And then there is society. I equate this to some extent with our media, and I could go on and on about the effect our media has on a person’s sense of self, body image, how we should act as a man or as a woman, and so much more. But that is probably a blog post all by itself! My point in this is that if we can understand the multiple influences on self esteem and how this relates to how I define “me,” we can overcome negative influences and strengthen the positive ones. We can decide what is true and what is not true for…”me.”

Acceptance – each of us has aspects of our self that we like and some we don’t like. If you can get to a place where you accept ALL of who you are, there is peace and well-being and a sense of self-worth.

I hope these ideas have given you some things to think about. I’d love to hear thoughts on how this relates to you, or thoughts you have that expand on self esteem.

Trauma In Female Veterans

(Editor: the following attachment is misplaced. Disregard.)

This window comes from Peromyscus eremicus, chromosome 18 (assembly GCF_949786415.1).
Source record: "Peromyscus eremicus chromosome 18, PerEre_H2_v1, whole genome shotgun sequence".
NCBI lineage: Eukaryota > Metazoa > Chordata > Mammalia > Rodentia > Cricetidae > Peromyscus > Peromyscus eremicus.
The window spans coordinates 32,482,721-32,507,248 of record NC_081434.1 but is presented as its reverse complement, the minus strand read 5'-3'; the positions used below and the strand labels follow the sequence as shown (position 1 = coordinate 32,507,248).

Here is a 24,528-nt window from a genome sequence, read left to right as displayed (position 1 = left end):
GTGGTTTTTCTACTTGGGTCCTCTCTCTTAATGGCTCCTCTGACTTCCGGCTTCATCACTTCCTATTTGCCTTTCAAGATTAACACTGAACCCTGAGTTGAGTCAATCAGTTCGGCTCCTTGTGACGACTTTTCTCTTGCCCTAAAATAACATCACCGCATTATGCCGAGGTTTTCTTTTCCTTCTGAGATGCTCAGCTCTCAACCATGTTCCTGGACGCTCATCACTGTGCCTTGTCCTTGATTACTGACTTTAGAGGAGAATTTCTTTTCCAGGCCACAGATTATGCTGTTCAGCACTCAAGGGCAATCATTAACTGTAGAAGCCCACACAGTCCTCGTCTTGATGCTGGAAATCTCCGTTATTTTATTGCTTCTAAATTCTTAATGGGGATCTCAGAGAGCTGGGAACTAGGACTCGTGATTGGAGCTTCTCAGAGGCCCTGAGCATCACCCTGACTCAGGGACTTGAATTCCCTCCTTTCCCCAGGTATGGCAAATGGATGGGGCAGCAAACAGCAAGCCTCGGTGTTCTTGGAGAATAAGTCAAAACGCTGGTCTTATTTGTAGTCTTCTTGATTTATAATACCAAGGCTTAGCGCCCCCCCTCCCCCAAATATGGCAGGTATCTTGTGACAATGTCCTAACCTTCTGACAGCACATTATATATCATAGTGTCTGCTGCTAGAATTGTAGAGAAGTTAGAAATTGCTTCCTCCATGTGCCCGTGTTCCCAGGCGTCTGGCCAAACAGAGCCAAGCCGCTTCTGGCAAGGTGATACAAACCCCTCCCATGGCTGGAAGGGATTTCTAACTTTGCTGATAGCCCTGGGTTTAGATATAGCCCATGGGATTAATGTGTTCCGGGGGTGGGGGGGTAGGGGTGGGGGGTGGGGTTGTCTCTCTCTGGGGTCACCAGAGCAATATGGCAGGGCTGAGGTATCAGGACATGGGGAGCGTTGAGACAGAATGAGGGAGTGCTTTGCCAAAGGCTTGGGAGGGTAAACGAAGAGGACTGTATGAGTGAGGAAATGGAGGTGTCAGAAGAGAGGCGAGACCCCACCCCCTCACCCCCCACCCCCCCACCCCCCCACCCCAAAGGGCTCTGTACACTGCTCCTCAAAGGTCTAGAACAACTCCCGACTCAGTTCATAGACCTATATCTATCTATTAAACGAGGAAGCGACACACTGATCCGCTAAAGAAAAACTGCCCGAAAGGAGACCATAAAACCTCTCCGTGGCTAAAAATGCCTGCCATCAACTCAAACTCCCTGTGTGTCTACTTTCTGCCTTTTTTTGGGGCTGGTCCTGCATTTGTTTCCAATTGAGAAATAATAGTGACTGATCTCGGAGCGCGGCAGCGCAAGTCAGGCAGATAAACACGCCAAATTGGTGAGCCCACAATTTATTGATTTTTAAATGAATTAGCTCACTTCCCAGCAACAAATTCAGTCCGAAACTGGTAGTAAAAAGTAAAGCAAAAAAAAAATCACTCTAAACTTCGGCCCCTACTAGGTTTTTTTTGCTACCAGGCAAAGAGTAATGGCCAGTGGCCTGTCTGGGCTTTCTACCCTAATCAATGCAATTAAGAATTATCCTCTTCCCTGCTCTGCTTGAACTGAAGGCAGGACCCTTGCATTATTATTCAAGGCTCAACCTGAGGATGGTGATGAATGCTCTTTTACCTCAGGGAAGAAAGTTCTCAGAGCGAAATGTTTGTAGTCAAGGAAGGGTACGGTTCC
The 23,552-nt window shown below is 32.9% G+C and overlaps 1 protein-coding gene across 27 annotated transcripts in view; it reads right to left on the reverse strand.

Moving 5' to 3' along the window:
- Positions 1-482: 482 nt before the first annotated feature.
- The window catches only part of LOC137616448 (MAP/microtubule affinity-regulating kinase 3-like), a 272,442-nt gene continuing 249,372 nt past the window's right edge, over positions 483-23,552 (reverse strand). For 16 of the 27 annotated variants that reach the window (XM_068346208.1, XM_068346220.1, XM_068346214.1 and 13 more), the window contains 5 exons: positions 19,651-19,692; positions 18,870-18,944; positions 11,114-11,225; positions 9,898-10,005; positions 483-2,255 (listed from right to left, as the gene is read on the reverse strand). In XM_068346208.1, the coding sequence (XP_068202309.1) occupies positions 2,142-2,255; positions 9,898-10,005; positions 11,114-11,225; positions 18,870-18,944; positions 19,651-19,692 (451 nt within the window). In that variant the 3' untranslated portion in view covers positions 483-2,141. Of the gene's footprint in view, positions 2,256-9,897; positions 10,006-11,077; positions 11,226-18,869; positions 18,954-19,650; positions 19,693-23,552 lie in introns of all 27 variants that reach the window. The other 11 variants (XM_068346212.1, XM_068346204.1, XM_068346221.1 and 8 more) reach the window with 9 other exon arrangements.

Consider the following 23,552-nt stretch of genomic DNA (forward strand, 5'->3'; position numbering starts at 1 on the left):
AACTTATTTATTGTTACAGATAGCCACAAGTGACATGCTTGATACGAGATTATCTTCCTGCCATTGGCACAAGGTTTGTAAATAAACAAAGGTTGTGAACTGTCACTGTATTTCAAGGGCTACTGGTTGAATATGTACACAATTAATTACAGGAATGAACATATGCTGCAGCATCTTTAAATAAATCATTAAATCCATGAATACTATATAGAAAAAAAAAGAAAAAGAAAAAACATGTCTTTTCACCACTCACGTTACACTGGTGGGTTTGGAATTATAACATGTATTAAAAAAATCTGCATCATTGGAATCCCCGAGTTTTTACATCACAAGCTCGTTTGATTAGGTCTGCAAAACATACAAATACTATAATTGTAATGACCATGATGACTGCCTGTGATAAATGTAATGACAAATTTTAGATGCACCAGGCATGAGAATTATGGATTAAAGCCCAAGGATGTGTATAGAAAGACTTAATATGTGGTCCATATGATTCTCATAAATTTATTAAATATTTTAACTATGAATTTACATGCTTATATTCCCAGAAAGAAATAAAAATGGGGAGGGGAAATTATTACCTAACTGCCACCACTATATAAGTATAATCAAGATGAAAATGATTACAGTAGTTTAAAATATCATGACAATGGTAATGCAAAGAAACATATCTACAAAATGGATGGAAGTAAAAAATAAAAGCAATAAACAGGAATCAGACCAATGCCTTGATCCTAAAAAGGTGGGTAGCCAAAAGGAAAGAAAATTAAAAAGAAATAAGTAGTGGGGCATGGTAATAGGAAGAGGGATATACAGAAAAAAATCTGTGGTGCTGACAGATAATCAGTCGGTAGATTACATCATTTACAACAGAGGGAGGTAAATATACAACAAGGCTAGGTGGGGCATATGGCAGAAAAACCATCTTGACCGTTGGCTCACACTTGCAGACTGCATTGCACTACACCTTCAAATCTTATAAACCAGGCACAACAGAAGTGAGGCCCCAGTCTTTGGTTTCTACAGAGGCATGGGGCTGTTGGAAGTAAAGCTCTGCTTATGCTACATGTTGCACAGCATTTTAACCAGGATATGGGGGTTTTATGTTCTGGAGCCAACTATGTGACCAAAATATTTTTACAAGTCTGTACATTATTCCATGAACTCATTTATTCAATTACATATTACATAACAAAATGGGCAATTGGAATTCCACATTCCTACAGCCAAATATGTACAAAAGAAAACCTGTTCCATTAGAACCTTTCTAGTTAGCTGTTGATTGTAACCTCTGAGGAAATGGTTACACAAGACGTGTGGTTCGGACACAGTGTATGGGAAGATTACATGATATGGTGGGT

Trauma In Female Veterans

PsychCentral posts a number of great articles but this one, see link below, about female veterans abuse caught my eye.


Blog post photo credit from source link above.

The article cites some startling statistics on sexual assault against women in the military. What really got me though is that the young woman portrayed in the article saw horrific things while deployed in Afghanistan, was in a vehicle that was struck by an IED, but the trauma that was most difficult for her was the sexual assault by her commanding officer that she couldn’t talk about. She felt she couldn’t talk about this because of an enduring atmosphere in the military that blames the victim and discourages reporting.